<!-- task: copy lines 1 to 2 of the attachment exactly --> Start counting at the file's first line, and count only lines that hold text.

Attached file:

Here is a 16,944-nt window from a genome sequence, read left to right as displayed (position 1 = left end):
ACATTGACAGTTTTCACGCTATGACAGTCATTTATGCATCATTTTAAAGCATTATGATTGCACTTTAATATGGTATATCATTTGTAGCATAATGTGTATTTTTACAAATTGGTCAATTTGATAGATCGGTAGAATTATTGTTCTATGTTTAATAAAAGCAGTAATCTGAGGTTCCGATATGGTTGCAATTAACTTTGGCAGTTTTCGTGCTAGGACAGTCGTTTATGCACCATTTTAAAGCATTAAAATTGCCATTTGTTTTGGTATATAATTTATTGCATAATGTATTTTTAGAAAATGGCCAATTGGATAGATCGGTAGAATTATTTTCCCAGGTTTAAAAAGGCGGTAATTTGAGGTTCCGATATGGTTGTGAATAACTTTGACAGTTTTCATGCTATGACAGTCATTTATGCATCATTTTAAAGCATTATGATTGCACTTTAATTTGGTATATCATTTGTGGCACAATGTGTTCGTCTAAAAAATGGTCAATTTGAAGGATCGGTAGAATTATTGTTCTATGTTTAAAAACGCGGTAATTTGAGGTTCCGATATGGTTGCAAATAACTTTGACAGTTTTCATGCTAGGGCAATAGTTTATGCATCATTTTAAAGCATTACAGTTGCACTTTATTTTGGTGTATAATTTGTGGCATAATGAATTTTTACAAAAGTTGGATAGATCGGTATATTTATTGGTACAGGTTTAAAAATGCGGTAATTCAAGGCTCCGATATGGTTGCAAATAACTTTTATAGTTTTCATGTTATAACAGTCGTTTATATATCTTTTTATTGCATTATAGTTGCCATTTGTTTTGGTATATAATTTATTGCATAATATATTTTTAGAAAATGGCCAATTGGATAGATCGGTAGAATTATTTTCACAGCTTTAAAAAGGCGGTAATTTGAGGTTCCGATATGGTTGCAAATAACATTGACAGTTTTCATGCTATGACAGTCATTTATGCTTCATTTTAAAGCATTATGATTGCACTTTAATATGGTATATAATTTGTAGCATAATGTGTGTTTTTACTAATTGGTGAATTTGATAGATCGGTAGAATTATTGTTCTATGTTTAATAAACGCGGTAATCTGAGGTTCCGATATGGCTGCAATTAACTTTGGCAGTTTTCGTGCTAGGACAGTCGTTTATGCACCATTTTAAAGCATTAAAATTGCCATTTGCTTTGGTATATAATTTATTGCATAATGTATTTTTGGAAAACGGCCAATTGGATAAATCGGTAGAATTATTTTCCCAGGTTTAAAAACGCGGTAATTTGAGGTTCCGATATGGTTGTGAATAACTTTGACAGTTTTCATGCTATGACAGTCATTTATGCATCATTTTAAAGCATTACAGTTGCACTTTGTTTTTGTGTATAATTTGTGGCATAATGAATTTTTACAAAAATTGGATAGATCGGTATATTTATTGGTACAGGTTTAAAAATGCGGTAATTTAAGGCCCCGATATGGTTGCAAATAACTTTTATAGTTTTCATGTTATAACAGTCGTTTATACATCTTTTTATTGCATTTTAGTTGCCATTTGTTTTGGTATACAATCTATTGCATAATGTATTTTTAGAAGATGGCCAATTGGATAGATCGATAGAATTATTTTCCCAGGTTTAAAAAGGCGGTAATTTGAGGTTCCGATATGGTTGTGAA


Here is a 16,944-nt window from a genome sequence, read left to right as displayed (position 1 = left end):
ACATTGACAGTTTTCACGCTATGACAGTCATTTATGCATCATTTTAAAGCATTATGATTGCACTTTAATATGGTATATCATTTGTAGCATAATGTGTATTTTTACAAATTGGTCAATTTGATAGATCGGTAGAATTATTGTTCTATGTTTAATAAAAGCAGTAATCTGAGGTTCCGATATGGTTGCAATTAACTTTGGCAGTTTTCGTGCTAGGACAGTCGTTTATGCACCATTTTAAAGCATTAAAATTGCCATTTGTTTTGGTATATAATTTATTGCATAATGTATTTTTAGAAAATGGCCAATTGGATAGATCGGTAGAATTATTTTCCCAGGTTTAAAAAGGCGGTAATTTGAGGTTCCGATATGGTTGTGAATAACTTTGACAGTTTTCATGCTATGACAGTCATTTATGCATCATTTTAAAGCATTATGATTGCACTTTAATTTGGTATATCATTTGTGGCACAATGTGTTCGTCTAAAAAATGGTCAATTTGAAGGATCGGTAGAATTATTGTTCTATGTTTAAAAACGCGGTAATTTGAGGTTCCGATATGGTTGCAAATAACTTTGACAGTTTTCATGCTAGGGCAATAGTTTATGCATCATTTTAAAGCATTACAGTTGCACTTTATTTTGGTGTATAATTTGTGGCATAATGAATTTTTACAAAAGTTGGATAGATCGGTATATTTATTGGTACAGGTTTAAAAATGCGGTAATTCAAGGCTCCGATATGGTTGCAAATAACTTTTATAGTTTTCATGTTATAACAGTCGTTTATATATCTTTTTATTGCATTATAGTTGCCATTTGTTTTGGTATATAATTTATTGCATAATATATTTTTAGAAAATGGCCAATTGGATAGATCGGTAGAATTATTTTCACAGCTTTAAAAAGGCGGTAATTTGAGGTTCCGATATGGTTGCAAATAACATTGACAGTTTTCATGCTATGACAGTCATTTATGCTTCATTTTAAAGCATTATGATTGCACTTTAATATGGTATATAATTTGTAGCATAATGTGTGTTTTTACTAATTGGTGAATTTGATAGATCGGTAGAATTATTGTTCTATGTTTAATAAACGCGGTAATCTGAGGTTCCGATATGGCTGCAATTAACTTTGGCAGTTTTCGTGCTAGGACAGTCGTTTATGCACCATTTTAAAGCATTAAAATTGCCATTTGCTTTGGTATATAATTTATTGCATAATGTATTTTTGGAAAACGGCCAATTGGATAAATCGGTAGAATTATTTTCCCAGGTTTAAAAACGCGGTAATTTGAGGTTCCGATATGGTTGTGAATAACTTTGACAGTTTTCATGCTATGACAGTCATTTATGCATCATTTTAAAGCATTACAGTTGCACTTTGTTTTTGTGTATAATTTGTGGCATAATGAATTTTTACAAAAATTGGATAGATCGGTATATTTATTGGTACAGGTTTAAAAATGCGGTAATTTAAGGCCCCGATATGGTTGCAAATAACTTTTATAGTTTTCATGTTATAACAGTCGTTTATACATCTTTTTATTGCATTTTAGTTGCCATTTGTTTTGGTATACAATCTATTGCATAATGTATTTTTAGAAGATGGCCAATTGGATAGATCGATAGAATTATTTTCCCAGGTTTAAAAAGGCGGTAATTTGAGGTTCCGATATGGTTGTGAA